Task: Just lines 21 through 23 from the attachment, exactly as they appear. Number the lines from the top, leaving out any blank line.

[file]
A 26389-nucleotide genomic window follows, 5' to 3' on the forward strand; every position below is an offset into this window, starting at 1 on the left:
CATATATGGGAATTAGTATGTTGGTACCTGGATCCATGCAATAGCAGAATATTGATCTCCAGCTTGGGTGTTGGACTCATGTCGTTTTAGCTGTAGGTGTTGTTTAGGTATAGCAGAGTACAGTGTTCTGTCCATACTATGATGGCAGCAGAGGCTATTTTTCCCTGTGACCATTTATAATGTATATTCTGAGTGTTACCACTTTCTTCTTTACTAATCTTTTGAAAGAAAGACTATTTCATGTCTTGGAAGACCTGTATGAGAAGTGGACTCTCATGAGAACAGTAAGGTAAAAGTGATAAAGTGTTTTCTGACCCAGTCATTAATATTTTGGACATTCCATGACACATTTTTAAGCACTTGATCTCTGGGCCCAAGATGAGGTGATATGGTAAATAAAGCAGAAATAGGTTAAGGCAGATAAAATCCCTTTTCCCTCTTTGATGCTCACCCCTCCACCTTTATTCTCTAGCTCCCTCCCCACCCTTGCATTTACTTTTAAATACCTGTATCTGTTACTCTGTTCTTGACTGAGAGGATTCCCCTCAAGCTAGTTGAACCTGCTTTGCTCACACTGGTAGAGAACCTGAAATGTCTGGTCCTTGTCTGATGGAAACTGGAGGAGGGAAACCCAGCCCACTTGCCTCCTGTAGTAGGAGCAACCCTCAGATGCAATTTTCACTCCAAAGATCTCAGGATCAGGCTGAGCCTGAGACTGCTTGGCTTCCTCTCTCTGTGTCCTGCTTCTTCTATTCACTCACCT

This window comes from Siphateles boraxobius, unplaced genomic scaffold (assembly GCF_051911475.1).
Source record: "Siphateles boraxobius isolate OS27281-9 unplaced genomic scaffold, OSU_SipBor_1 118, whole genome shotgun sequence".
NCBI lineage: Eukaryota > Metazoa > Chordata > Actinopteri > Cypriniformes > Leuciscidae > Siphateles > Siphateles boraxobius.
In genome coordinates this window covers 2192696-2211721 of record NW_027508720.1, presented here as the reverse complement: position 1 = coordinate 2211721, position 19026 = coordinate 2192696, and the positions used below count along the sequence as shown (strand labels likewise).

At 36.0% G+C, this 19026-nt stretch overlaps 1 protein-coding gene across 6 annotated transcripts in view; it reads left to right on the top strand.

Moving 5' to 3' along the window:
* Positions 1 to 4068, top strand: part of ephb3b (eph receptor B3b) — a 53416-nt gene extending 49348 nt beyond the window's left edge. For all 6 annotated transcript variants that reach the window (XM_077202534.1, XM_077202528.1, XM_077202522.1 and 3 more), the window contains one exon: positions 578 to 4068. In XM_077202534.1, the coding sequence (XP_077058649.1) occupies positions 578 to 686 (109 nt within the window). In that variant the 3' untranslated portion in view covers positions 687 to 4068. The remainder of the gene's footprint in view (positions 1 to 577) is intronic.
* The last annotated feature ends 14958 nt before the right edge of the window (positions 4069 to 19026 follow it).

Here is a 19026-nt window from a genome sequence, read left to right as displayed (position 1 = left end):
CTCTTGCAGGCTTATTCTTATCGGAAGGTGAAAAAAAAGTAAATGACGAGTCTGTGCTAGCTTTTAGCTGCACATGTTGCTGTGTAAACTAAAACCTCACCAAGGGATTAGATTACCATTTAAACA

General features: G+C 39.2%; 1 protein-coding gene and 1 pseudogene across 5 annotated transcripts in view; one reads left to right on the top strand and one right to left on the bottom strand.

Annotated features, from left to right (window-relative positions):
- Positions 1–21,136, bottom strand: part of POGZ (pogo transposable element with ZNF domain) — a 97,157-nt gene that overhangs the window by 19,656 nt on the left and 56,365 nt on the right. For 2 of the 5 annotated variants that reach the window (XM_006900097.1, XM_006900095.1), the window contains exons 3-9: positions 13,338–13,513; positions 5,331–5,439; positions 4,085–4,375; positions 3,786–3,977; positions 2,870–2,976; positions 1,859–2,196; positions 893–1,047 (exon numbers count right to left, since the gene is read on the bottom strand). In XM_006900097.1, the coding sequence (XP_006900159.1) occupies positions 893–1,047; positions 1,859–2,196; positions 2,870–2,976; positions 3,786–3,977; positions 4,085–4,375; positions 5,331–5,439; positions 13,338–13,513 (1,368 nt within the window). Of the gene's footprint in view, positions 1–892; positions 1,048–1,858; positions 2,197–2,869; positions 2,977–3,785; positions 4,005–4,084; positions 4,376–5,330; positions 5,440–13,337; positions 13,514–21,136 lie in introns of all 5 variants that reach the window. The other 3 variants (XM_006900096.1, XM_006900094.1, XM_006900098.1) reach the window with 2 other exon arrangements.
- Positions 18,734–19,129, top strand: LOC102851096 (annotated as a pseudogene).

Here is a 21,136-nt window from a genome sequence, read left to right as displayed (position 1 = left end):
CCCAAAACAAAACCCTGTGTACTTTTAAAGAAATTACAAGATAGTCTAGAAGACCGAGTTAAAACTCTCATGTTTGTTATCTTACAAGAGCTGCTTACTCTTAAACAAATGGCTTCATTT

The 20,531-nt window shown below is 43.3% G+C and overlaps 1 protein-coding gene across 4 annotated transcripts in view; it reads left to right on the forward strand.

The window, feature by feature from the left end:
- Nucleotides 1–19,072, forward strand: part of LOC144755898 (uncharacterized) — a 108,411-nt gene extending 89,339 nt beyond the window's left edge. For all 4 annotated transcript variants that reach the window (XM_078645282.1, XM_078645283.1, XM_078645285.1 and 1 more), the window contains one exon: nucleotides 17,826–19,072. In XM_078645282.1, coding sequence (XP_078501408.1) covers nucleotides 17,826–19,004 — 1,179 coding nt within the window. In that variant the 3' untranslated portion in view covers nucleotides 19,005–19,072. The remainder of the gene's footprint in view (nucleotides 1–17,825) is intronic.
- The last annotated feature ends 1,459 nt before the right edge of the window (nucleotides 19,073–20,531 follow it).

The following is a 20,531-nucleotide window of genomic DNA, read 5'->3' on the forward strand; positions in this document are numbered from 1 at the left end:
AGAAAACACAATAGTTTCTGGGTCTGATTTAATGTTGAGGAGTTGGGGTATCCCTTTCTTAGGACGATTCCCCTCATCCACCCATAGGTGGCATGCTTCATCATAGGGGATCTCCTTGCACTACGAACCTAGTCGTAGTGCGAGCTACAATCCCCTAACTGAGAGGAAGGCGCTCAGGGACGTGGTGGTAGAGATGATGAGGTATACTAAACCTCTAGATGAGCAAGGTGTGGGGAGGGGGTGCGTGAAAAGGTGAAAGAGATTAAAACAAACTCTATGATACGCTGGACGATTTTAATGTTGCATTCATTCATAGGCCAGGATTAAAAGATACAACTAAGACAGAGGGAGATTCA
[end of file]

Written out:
- Nucleotides 1–19,072, forward strand: part of LOC144755898 (uncharacterized) — a 108,411-nt gene extending 89,339 nt beyond the window's left edge. For all 4 annotated transcript variants that reach the window (XM_078645282.1, XM_078645283.1, XM_078645285.1 and 1 more), the window contains one exon: nucleotides 17,826–19,072. In XM_078645282.1, coding sequence (XP_078501408.1) covers nucleotides 17,826–19,004 — 1,179 coding nt within the window. In that variant the 3' untranslated portion in view covers nucleotides 19,005–19,072. The remainder of the gene's footprint in view (nucleotides 1–17,825) is intronic.
- The last annotated feature ends 1,459 nt before the right edge of the window (nucleotides 19,073–20,531 follow it).

The following is a 20,531-nucleotide window of genomic DNA, read 5'->3' on the forward strand; positions in this document are numbered from 1 at the left end: